The Enabling-Dependency Cycle: Sarah, the mother, often enables Mark’s behavior by constantly intervening to protect him from criticism or consequences. This enabling dynamic reinforces Mark’s dependency on his mother and impedes his ability to take responsibility for his actions. (Brown & White, 2018) discuss the detrimental effects of enabling behaviors within families, which can hinder individual growth and development.

Implications of Identified Cycles

Understanding and addressing these cycles within the Brice family interactions is crucial for their well-being and overall family functioning. Failure to break these patterns can lead to various negative outcomes, including:

Increased Conflict and Stress: The blame-shifting and sibling rivalry cycles contribute to a hostile family environment, resulting in heightened stress levels for all family members. This chronic conflict can have detrimental effects on their mental and emotional health.

Communication Breakdown: The ongoing cycles in the Brice family hinder effective communication. This breakdown in communication can prevent family members from resolving conflicts and expressing their needs, further perpetuating the dysfunctional patterns.

Emotional Consequences: The withdrawal of the youngest family member, Alex, may lead to feelings of isolation and emotional neglect. This can have long-lasting consequences on his emotional well-being and his ability to form healthy relationships outside the family.

Stagnation of Individual Growth: Mark’s dependency on his mother’s enabling behaviors may hinder his personal growth and independence. Enabling can prevent him from taking responsibility for his actions and learning from his mistakes.

Intervention and Therapeutic Approaches

To break these cycles and promote healthier family dynamics, the Brice family could benefit from family therapy. Several therapeutic approaches can be employed to address the identified cycles:

Structural Family Therapy: This approach, pioneered by Salvador Minuchin, focuses on restructuring the family’s interactions and hierarchies. The therapist helps the family members understand their roles within the system and guides them in making necessary changes.

Narrative Therapy: Narrative therapy, as described by Michael White and David Epston, encourages family members to reframe their stories and narratives. By challenging the existing negative narratives and creating new ones, family members can develop more constructive ways of interacting.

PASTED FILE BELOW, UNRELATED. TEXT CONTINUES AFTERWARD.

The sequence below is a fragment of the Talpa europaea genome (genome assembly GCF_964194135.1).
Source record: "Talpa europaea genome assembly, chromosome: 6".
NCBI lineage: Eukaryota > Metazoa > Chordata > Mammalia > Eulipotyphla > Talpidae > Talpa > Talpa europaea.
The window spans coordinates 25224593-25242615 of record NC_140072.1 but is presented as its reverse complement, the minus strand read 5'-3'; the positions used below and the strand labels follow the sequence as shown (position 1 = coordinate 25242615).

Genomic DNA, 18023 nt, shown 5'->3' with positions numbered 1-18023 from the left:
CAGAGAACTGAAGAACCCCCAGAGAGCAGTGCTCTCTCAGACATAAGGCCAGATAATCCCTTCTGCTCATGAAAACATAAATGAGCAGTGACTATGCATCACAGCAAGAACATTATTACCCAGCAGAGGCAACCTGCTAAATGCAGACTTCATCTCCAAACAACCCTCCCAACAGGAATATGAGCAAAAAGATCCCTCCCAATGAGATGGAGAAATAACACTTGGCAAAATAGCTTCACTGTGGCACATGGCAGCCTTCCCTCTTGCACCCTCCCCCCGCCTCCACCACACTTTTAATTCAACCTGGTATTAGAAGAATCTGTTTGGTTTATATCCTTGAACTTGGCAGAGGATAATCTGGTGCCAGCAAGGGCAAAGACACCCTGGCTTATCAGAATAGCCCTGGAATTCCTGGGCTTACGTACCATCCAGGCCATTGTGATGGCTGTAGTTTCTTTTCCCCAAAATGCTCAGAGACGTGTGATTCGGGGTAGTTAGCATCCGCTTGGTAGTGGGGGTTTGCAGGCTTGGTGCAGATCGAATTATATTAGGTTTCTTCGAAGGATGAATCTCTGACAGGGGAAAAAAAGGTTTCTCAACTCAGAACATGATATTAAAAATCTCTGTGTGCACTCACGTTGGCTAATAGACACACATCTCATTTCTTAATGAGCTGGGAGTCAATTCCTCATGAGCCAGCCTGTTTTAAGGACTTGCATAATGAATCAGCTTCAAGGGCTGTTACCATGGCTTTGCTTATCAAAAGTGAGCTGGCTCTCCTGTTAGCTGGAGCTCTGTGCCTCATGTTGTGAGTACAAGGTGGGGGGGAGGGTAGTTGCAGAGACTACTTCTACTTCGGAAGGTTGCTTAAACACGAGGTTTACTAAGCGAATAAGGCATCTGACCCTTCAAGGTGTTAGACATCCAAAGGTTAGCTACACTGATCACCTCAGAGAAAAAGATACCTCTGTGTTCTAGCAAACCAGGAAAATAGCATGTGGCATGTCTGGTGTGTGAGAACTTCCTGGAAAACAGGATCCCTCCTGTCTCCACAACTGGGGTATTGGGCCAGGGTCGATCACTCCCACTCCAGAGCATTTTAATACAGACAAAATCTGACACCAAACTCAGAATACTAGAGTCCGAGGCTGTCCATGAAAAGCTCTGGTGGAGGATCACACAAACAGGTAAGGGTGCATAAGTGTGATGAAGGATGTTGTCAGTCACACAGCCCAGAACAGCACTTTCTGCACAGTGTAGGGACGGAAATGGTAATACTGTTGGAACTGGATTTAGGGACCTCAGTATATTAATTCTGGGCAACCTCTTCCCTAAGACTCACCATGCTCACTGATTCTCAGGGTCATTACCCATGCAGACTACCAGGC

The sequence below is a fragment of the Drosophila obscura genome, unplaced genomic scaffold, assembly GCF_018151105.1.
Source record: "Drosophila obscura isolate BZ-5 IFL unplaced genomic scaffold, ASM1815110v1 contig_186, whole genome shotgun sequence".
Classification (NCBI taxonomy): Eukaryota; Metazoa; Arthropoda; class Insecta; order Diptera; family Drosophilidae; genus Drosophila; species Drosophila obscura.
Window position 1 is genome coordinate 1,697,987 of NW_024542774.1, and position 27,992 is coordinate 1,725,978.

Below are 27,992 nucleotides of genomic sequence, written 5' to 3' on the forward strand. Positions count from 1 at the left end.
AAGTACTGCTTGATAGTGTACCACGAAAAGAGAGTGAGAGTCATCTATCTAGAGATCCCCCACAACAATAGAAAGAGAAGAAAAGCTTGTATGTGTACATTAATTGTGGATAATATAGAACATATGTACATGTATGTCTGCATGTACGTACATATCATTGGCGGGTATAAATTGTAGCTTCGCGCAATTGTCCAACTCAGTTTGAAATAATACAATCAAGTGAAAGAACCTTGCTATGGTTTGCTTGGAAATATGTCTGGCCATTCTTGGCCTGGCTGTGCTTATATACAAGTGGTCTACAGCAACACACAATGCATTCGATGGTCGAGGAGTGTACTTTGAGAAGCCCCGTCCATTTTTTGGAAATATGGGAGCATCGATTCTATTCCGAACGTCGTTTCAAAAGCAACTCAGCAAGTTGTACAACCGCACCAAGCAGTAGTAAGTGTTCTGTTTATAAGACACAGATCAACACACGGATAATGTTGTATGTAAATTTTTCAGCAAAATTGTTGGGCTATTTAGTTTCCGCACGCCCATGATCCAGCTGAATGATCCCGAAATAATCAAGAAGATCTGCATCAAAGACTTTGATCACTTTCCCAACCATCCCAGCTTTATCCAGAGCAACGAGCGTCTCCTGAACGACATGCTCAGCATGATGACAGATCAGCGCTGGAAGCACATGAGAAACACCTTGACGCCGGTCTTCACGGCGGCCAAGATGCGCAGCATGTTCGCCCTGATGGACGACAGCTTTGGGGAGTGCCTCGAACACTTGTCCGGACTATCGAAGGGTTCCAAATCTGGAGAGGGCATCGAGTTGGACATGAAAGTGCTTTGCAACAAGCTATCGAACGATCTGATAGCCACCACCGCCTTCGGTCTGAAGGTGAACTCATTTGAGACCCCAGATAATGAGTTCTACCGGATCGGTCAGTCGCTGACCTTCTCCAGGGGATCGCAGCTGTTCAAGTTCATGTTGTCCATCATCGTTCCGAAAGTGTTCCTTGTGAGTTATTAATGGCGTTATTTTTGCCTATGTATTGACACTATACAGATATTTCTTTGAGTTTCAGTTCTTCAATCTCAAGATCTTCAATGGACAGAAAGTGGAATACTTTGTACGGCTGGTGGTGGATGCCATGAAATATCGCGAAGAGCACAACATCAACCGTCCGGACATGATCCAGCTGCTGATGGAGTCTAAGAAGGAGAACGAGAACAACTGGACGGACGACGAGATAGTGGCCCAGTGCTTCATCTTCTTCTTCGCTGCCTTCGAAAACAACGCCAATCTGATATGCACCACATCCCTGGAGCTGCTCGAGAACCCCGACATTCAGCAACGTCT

Cognitive-Behavioral Family Therapy (CBFT): CBFT, derived from cognitive-behavioral therapy, can be effective in addressing specific behavioral issues within the family. It helps family members identify negative thought patterns and behaviors and replace them with healthier alternatives.

Emotionally Focused Therapy (EFT): EFT, developed by Sue Johnson, focuses on emotional bonding and attachment within the family. This approach helps family members express their emotions and needs in a safe and supportive environment.


Circular causality, a foundational concept in family systems theory, provides valuable insights into the intricate nature of family interactions. By examining the Brice family as a case study, we have identified several recurring cycles within their interactions, including blame-shifting, sibling rivalry, withdrawal, and enabling-dependency. Recognizing these patterns is essential for understanding the dynamics at play and their potential consequences on family members’ well-being.

Addressing these cycles through family therapy is crucial for fostering healthier family dynamics. Therapeutic approaches such as structural family therapy, narrative therapy, cognitive-behavioral family therapy, and emotionally focused therapy offer promising avenues for intervention and change. By breaking these cycles and promoting open communication and emotional support, the Brice family can work towards a more harmonious and fulfilling family life.

In conclusion, the concept of circular causality serves as a valuable framework for comprehending the complexities of family interactions. Its application to real-life family dynamics, such as those in the Brice family, underscores the importance of recognizing and addressing recurring cycles for the betterment of family functioning and individual well-being. Family therapists and researchers continue to explore and refine these concepts, providing valuable tools for understanding and improving family dynamics in the modern world.


Brown, A., & White, S. (2018). Enabling behaviors in families: A systemic overview. Family Dynamics, 42(3), 267-282.

Davis, R., & Robinson, E. (2020). Understanding withdrawal patterns in family dynamics. Journal of Family Psychology, 44(2), 123-137.

Jones, M., et al. (2021). Sibling rivalry and its long-term effects on psychological well-being. Journal of Family Studies, 56(4), 421-438.

Smith, J. (2019). Blame-shifting in family conflicts: Implications for family therapy. Family Therapy Quarterly, 38(1), 55-68.